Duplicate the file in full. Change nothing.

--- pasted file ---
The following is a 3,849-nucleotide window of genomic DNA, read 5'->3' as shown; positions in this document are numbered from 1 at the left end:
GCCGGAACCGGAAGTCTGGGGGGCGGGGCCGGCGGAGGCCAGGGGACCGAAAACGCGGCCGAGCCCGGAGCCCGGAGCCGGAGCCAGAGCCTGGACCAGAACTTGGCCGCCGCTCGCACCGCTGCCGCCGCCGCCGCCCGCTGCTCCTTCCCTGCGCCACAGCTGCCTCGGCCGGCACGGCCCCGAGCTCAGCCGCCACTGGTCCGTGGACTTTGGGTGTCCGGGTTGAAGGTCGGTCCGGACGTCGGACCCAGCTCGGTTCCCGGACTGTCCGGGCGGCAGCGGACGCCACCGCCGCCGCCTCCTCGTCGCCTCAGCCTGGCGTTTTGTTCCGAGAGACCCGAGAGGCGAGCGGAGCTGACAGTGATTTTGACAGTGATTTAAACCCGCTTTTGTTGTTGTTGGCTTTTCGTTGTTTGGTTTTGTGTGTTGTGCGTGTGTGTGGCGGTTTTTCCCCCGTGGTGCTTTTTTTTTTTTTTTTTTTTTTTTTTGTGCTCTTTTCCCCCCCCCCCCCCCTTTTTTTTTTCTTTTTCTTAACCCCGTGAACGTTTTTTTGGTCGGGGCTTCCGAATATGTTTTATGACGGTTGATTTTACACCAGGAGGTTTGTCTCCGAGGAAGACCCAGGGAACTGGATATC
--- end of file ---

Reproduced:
The following is a 3,849-nucleotide window of genomic DNA, read 5'->3' as shown; positions in this document are numbered from 1 at the left end:
GCCGGAACCGGAAGTCTGGGGGGCGGGGCCGGCGGAGGCCAGGGGACCGAAAACGCGGCCGAGCCCGGAGCCCGGAGCCGGAGCCAGAGCCTGGACCAGAACTTGGCCGCCGCTCGCACCGCTGCCGCCGCCGCCGCCCGCTGCTCCTTCCCTGCGCCACAGCTGCCTCGGCCGGCACGGCCCCGAGCTCAGCCGCCACTGGTCCGTGGACTTTGGGTGTCCGGGTTGAAGGTCGGTCCGGACGTCGGACCCAGCTCGGTTCCCGGACTGTCCGGGCGGCAGCGGACGCCACCGCCGCCGCCTCCTCGTCGCCTCAGCCTGGCGTTTTGTTCCGAGAGACCCGAGAGGCGAGCGGAGCTGACAGTGATTTTGACAGTGATTTAAACCCGCTTTTGTTGTTGTTGGCTTTTCGTTGTTTGGTTTTGTGTGTTGTGCGTGTGTGTGGCGGTTTTTCCCCCGTGGTGCTTTTTTTTTTTTTTTTTTTTTTTTTTGTGCTCTTTTCCCCCCCCCCCCCCCTTTTTTTTTTCTTTTTCTTAACCCCGTGAACGTTTTTTTGGTCGGGGCTTCCGAATATGTTTTATGACGGTTGATTTTACACCAGGAGGTTTGTCTCCGAGGAAGACCCAGGGAACTGGATATC